5 steps to hiring right

Bringing a new employee on board is an expensive proposition. Here's how to find the best ones for your small business.

By Anne Field, FSB Magazine

(FSB) -- Hiring productive people is crucial for businesses of any size, but in the case of startups it's especially vital - and tricky. With limited resources, small businesses can't afford to have employees who don't perform. What's more, they need to find individuals who are not only talented, but also willing to wear a lot of hats and work in an atmosphere of risk.

These steps should help you find the right candidates - and make the best choices.

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Make sure the time is right. Bringing an employee on board is an expensive proposition. For that reason, before you start the process, you should determine that you really do need to hire.

Fact is, especially in the early stages, it might be better for you to handle multiple jobs on your own. By doing so, "you learn a lot about what the business needs, what customers want, and the sales process," says Dharmesh Shah, co-founder and chief technology officer of HubSpot, a Cambridge, Mass.-based startup that sells an Internet marketing platform.

How can you tell whether you need to hire? If you can't fill all the orders coming in, or you're losing customers, missing orders, or staying up at night worrying about all the work you have to do, it's a good bet it's time to bring someone in.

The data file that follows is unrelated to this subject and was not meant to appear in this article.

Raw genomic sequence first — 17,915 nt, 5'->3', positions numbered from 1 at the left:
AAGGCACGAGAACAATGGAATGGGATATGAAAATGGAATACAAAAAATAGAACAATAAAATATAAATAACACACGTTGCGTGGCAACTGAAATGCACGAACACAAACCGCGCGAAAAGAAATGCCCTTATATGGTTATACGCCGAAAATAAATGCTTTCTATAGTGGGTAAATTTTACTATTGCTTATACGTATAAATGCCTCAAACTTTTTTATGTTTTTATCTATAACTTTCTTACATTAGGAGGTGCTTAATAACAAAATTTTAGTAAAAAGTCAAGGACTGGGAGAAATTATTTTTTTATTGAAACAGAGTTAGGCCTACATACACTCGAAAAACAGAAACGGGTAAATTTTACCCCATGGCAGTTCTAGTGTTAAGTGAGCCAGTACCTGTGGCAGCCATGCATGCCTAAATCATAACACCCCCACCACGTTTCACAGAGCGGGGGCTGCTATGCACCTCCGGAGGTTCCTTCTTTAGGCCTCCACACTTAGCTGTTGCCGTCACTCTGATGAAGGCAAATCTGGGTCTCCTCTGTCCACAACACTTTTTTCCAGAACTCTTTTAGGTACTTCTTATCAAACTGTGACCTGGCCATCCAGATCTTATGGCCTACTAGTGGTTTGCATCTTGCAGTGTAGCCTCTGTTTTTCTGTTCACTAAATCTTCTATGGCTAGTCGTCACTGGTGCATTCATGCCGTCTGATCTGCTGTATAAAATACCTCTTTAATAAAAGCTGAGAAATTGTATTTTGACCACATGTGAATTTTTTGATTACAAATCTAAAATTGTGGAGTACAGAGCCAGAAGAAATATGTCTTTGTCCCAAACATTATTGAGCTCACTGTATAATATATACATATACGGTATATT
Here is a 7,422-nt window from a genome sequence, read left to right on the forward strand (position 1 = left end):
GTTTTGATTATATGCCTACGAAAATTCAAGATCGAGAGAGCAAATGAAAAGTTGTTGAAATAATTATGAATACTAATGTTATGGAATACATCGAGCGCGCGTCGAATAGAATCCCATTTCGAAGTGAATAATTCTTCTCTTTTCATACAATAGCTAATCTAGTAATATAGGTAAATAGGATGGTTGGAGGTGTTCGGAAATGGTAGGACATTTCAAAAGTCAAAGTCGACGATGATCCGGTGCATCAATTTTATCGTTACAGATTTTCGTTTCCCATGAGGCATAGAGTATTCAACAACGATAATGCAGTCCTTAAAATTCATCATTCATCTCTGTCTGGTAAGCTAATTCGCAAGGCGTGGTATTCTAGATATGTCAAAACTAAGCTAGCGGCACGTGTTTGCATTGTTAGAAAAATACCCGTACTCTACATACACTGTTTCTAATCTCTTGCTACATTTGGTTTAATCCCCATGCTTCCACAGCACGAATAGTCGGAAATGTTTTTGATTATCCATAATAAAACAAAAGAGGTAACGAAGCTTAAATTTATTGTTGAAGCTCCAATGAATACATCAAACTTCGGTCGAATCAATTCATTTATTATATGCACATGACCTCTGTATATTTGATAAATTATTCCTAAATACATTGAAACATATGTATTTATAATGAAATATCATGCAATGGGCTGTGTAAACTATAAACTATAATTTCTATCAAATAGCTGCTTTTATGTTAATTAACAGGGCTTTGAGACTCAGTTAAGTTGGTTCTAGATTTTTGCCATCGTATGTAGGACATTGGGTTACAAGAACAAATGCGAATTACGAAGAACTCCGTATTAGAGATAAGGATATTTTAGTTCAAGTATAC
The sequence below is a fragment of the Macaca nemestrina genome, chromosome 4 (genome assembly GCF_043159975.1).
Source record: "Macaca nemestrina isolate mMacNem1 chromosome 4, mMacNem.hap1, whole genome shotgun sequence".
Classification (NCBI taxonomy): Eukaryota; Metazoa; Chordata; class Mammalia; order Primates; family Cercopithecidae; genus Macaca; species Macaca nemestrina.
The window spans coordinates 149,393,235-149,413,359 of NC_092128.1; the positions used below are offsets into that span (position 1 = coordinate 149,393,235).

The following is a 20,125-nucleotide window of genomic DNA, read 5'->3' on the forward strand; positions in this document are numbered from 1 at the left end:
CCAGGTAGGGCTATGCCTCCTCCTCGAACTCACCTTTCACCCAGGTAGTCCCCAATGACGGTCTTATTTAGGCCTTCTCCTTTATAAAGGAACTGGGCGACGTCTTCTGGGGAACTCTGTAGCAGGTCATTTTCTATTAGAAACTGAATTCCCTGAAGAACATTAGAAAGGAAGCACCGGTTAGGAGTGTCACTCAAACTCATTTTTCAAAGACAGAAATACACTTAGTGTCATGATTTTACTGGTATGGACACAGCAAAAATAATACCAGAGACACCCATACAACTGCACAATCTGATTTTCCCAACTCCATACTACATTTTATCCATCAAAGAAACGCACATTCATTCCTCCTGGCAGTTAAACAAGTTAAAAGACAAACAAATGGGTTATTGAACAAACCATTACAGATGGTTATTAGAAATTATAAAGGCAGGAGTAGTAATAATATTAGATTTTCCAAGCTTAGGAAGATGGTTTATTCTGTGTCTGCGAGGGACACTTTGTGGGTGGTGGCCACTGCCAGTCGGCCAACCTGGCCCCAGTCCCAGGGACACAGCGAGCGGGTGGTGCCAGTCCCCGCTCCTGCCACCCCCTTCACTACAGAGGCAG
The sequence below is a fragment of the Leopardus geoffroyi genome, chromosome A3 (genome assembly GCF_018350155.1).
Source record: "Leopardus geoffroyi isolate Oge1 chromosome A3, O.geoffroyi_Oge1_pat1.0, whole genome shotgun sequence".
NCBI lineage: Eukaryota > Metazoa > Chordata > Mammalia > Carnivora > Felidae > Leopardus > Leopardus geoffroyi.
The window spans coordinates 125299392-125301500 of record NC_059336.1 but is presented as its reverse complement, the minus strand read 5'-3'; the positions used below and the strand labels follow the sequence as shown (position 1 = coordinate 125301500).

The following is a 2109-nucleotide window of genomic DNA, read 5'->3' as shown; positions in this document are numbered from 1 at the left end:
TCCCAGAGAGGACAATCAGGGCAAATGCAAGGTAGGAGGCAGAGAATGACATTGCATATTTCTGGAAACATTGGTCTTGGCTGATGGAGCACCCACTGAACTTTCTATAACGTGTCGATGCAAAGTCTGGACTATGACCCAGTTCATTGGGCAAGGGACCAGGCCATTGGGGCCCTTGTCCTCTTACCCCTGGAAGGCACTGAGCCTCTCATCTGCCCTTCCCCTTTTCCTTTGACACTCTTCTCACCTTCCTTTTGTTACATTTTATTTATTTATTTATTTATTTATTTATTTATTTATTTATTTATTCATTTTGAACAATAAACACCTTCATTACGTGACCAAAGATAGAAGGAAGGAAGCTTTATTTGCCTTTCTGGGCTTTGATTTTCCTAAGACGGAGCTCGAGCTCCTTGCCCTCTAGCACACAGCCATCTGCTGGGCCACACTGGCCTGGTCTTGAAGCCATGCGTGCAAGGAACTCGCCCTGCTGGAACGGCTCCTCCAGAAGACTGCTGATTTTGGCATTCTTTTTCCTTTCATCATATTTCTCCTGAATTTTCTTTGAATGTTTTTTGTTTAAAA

Look in the most efficient places. Businesses often start searching for candidates by listing their positions on such sites as Craigslist.org or Monster.com. But many small-business experts say that's not a wise use of your time. The reason: You're likely to be deluged with responses and "you'll spend hours sorting through a lot of candidates," says Dennis Ceru, adjunct professor of entrepreneurship at Babson College.

Another route, often used by big businesses, is to tap employment agencies and headhunters. For newbies, however, that can be prohibitively expensive.

Probably the most effective tack is to go through your network of contacts or tap former colleagues. Shah, who started two other companies previously, makes a point of staying in touch with other small-business CEOs in the area; that helps when it comes time to hire.

You can also turn to the Internet to rev up your networking. For example, try sites like LinkedIn, a social networking site used primarily for making professional connections that has more than 9 million users in 150 industries. You can also tap into blogs and networks aimed at specific industries or, in some cases, at former employees of certain companies.

Be smart about how you review potential hires. Once you find promising candidates, you have to determine which one gets the job offer. Of course, you want people with the right skills, but that's not everything.

"Skills can be acquired over time," says Shah. "Talent can't."

Shah prefers to hire people with clear potential, even if they're not yet completely proficient at a particular set of tasks.